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Mindie Paget
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Students advance to national finals in transactional law competition

Fri, 03/07/2014

LAWRENCE – A team of University of Kansas School of Law students will compete in the finals of the National Transactional LawMeet next month after winning at the Chicago regional round.

The law school fielded two teams in the competition, which offers a moot court experience for aspiring transactional lawyers. Jay Berryman, of Meade, and Kevin Wempe, of Topeka, won for the buyer’s side in Chicago, and Anna Kimbrell, of Lawrence, and Rachel Martin, of Kansas City, Mo., earned the prize for best overall draft agreement at the Midwestern regional in Kansas City.

This is the first year KU has participated in the competition.

“The LawMeet’s drafting and negotiation process is very reflective of what corporate attorneys do in practice, so this experience is invaluable to me and one that most transactional attorneys did not have the opportunity to engage in while in law school,” said Berryman, who will graduate in May, then begin his career practicing corporate transactional law at Polsinelli PC in Kansas City, Mo.

Teams were assigned to represent either buyers or sellers of a business and were required to draft an agreement covering a disputed issue, mark up the opposing side’s counterdraft and negotiate a resolution. Teams from 84 law schools met at seven regional sites last Friday to conduct the negotiations. Two teams from each region (one buyer and one seller) advanced to the final round to be held April 3-4 in New York. 

“The negotiations were very professional,” said Wempe, who is set to graduate in May and will work in public finance with Gilmore & Bell PC in Kansas City, Mo. “We decided beforehand we would avoid being adversarial, if possible, and instead take the approach that we were there to facilitate our client’s wishes and move the transaction forward rather than bicker with the opposition.”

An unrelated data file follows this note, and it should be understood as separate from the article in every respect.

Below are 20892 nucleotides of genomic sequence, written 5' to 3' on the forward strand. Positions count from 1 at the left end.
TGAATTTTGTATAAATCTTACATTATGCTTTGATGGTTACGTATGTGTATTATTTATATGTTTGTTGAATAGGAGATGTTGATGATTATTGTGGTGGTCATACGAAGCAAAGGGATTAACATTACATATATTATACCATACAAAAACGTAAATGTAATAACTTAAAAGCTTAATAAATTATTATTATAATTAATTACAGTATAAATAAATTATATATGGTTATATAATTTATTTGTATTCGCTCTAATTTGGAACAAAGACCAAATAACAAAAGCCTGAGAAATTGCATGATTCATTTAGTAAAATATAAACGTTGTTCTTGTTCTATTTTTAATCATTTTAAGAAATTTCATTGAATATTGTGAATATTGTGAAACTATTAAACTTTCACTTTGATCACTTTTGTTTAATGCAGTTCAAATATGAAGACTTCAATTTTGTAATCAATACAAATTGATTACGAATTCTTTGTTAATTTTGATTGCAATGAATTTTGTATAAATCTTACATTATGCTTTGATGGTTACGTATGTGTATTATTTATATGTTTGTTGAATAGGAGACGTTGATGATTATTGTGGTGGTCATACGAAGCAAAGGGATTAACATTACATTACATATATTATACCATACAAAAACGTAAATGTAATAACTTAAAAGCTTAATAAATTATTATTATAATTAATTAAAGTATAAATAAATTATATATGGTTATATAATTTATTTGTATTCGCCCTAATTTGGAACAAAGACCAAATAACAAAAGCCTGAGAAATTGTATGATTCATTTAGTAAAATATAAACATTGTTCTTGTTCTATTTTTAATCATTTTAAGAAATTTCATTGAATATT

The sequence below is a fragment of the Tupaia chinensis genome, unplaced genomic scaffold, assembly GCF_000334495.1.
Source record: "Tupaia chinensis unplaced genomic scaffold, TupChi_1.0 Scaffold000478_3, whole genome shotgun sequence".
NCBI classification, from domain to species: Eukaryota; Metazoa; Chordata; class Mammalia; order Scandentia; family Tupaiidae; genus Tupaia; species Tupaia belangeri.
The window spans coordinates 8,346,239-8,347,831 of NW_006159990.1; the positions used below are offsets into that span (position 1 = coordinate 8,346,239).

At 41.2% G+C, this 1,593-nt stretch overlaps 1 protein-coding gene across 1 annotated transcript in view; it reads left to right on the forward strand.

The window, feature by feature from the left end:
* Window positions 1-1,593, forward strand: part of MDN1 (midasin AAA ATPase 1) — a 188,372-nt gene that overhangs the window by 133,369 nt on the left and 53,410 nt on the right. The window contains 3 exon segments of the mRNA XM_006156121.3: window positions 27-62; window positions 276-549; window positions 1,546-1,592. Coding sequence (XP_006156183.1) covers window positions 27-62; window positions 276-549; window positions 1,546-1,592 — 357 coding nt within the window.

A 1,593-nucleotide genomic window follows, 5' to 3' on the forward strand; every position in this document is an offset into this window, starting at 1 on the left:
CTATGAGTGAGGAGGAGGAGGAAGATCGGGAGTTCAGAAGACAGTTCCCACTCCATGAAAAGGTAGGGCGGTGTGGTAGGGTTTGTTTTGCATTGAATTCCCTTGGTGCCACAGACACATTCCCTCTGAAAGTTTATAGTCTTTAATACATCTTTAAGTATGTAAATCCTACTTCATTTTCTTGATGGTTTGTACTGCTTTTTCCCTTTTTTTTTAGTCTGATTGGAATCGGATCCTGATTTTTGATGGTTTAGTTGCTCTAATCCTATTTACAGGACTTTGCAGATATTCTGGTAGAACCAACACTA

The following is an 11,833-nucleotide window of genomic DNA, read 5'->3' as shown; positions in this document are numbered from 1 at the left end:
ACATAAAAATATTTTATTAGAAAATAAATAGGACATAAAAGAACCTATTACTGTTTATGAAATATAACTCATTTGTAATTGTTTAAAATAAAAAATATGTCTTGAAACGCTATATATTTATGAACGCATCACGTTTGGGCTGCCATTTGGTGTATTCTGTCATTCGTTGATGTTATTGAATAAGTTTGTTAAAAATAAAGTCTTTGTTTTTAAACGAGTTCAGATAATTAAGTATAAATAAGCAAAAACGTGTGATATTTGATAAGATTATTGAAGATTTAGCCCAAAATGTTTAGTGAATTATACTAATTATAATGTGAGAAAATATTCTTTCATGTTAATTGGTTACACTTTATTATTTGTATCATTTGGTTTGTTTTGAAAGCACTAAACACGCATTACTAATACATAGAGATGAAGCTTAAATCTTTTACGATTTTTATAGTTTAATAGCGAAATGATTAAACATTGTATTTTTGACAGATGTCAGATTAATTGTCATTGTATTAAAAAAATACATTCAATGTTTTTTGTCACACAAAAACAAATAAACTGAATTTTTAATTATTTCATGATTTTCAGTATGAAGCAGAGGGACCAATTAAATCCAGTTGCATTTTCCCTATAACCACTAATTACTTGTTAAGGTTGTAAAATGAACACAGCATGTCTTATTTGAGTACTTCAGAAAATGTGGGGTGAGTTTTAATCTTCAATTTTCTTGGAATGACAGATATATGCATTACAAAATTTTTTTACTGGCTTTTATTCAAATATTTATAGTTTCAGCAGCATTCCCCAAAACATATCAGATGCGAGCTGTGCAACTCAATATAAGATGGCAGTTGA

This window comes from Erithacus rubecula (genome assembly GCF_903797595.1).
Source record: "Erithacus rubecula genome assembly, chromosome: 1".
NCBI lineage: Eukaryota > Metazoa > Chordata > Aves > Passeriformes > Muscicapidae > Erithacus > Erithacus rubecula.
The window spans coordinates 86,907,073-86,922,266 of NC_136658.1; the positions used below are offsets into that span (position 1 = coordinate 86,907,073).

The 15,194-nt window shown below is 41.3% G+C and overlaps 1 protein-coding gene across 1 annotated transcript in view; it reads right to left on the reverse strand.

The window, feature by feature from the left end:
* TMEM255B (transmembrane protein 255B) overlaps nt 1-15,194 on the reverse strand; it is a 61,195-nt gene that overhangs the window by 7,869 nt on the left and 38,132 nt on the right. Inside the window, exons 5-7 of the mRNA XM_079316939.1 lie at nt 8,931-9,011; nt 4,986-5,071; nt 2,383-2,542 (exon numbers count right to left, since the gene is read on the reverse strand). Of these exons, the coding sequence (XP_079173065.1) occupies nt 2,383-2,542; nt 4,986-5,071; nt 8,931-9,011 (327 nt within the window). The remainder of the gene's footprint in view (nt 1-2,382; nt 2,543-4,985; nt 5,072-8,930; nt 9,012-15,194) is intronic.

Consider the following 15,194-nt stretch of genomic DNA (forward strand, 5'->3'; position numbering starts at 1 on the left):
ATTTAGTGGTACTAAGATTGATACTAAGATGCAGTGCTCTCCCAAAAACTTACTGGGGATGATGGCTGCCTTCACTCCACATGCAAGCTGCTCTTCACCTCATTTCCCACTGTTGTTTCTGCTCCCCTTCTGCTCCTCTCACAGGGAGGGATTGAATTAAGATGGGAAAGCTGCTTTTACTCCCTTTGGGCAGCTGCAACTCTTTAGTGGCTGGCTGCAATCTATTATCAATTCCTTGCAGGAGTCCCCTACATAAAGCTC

Competition judges evaluate which team most adeptly combines its lawyering skills, drafting, marking-up and negotiating techniques with their knowledge of corporate and other facets of business law and business sense to develop innovative solutions to negotiate a draft agreement.

For its Chicago victory, KU bested teams from the University of Colorado, Ohio State University, Temple University, Northwestern University and elsewhere.

KU law alumni Ken Lynn, Class of 1981, and Kelley Sears, Class of 1974, coached the teams in preparation for the competition, with assistance from Webb Hecker, professor of law.



Matt Menzenski, a graduate student in Slavic languages & literatures, took this photo during President Obama’s speech at KU Thursday. Menzenski says he was struck by how relaxed the president was in his delivery. He missed a chance to hear former President Bill Clinton speak in his hometown in 2004, but finally got to see a sitting president this week at KU. “The opportunity to hear the president speak is just one of many great opportunities I've had at KU. So many interesting talks and events happen here all the time. I try to attend at least one a week-- it's never hard to find something interesting to go to.” Tags: University of Kansas College of Liberal Arts and Sciences KU School of Languages, Literatures & Cultures KU Dept of Slavic Languages - Friends & Alumni Barack Obama The White House #exploreKU #POTUSatKU

RT @KU _Football: Kansas leads @Big12Conference & is 1-of-7 schools in the NCAA to have 3 or more players tabbed for the 2015 Pro Bowl http:…
Explore KU: The Bells of Mount Oread KU’s Campanile, a 120-foot-tall timepiece that tolls automatically on the hour and quarter-hour, not only sounded in the 2015 New Year at midnight with 12 mighty gongs, but also regularly rings up memories for many Jayhawks – the 277 faculty and students who gave their lives during World War II, the graduates who walk through its doors at commencement, and aspiring students who have strolled through the Lawrence campus. (See http://bit.ly/1xjjwJj). For nearly 60 years, KU’s 53-bell carillon has been tolling the sounds of peace and serenity across Mount Oread since it was installed in June 1955 inside the landmark World War II Memorial Campanile, which was dedicated in 1951. (See http://bit.ly/1BoL9jv) The carillon is also a four-octave musical instrument, which is played with a giant keyboard and foot pedals. University Carillonneur Elizabeth Egber-Berghout (http://bit.ly/14fiBPl), associate professor of carillon and organ, climbs 77 steps up a spiral staircase in the bell tower to perform recitals several times a month.


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